Phil Kessel Trade Bodes Well for Bruins’ Future


Phil Kessel Trade Bodes Well for Bruins' Future

Phil Kessel has scored his last goal for the Bruins. After months of speculation, Boston dealt Kessel to Toronto for first-round picks in 2010 and 2011 and a second-round pick in 2010.

Some Bruins fans might be wondering why a team that finished first in the Eastern Conference last season and is expected to contend for a Stanley Cup this season didn’t get any NHL-ready bodies in return for its leading goal scorer. It’s a valid question, but the Bruins have the scoring depth to replace those 36 goals Kessel scored in 2008-09. They’re returning six other 20-goal scorers, and if those players don’t fill the void, the Bruins also have two first-round picks to acquire the necessary scoring.  


This trade puts the Bruins in a situation to address their salary cap issues and keep the core of the team intact for the foreseeable future. Forwards Milan Lucic and Blake Wheeler are restricted free agents next season along with unrestricted free agent Marc Savard. Of course, facing Kessel six times a season during each of the next five years the Bruins play the Leafs is not appealing, but when comparing Toronto’s scoring depth to the Bruins’ — at least for next season — the threat isn’t so scary.


That being said, Toronto GM Brian Burke knew what he wanted, and he got it. But the price was steep. The Leafs’ first-round picks for the next two years and their second-round pick in the 2010 draft were the price for the Bruins’ first-round pick (fifth overall) in 2006.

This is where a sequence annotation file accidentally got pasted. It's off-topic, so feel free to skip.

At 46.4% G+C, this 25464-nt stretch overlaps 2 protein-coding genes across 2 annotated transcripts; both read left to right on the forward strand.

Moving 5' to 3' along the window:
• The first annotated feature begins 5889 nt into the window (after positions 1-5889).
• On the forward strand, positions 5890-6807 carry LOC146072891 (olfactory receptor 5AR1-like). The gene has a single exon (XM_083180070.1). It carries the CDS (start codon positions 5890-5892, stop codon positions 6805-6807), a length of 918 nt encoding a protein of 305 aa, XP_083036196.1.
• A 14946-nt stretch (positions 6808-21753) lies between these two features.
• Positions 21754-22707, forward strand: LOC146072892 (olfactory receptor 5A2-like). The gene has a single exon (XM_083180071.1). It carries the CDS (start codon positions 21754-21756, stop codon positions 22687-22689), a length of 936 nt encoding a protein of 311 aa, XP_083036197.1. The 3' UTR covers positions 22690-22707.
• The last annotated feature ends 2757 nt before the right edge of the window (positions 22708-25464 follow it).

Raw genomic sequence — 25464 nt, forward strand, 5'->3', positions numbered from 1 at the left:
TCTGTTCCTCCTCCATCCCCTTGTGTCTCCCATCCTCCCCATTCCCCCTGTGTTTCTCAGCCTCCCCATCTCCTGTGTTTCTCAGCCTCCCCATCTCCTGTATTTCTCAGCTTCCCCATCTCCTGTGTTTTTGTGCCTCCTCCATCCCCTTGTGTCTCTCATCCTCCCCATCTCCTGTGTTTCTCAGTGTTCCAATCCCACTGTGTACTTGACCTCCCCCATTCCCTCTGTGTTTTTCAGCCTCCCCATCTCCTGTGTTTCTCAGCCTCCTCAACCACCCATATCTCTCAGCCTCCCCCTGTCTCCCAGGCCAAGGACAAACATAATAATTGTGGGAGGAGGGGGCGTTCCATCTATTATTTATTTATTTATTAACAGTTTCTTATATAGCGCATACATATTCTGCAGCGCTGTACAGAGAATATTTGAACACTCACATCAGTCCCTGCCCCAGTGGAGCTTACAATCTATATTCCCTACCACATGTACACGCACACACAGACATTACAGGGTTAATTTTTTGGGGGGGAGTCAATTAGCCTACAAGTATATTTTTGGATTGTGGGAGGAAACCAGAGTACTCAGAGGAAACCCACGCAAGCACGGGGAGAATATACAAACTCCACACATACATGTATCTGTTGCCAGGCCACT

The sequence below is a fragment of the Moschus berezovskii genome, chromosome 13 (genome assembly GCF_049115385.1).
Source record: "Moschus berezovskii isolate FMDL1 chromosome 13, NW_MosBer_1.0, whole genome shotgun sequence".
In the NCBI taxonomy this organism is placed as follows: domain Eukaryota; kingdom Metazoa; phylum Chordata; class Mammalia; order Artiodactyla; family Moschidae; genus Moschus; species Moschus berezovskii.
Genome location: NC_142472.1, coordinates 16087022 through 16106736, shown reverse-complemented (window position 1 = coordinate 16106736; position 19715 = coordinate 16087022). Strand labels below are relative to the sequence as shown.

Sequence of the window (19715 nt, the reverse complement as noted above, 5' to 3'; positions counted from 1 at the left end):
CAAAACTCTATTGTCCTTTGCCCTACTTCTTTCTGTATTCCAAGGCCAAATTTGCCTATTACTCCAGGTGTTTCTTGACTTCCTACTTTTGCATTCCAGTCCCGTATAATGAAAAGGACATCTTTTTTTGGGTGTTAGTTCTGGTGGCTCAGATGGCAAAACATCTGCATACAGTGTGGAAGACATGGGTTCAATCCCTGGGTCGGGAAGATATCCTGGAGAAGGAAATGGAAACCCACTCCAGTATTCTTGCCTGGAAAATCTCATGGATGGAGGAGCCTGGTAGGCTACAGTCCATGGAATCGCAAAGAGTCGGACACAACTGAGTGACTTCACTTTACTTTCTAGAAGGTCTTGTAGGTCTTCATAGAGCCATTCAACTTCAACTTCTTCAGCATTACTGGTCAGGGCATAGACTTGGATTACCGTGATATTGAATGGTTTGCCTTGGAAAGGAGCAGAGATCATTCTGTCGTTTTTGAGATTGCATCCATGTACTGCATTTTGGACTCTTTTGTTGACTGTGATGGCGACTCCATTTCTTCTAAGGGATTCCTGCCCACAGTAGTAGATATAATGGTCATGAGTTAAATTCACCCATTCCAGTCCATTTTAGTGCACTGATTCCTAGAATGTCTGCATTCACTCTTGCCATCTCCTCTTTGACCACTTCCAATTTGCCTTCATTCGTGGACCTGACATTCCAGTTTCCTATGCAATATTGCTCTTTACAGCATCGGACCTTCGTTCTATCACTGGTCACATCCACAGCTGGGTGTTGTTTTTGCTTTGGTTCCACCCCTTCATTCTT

With the Bruins’ perennial points leader Savard entering a contract year, something had to give. The Bruins enter the season with $1.75 million in cap space available, and the Kessel deal opens the door for movement at the trade deadline. After Peter Chiarelli’s shrewd acquisition of Mark Recchi paid dividends last year, Bruins fans have reason to be optimistic.


Only time will tell what the Kessel deal leads to, but given Chiarelli’s tendency to avoid trading within the division, he must have felt the Leafs’ offer was one he couldn’t refuse. With the rebuilding Leafs’ first-round picks for the next two years entering the equation, Chiarelli’s decision was made far easier. And Chiarelli still could flip one of those picks for a proven goal scorer or someone who helps the team at the 2010 NHL trade deadline.


Kessel has proven he can succeed at this level, but in a salary-cap world, a GM has to think in the now and in the later.

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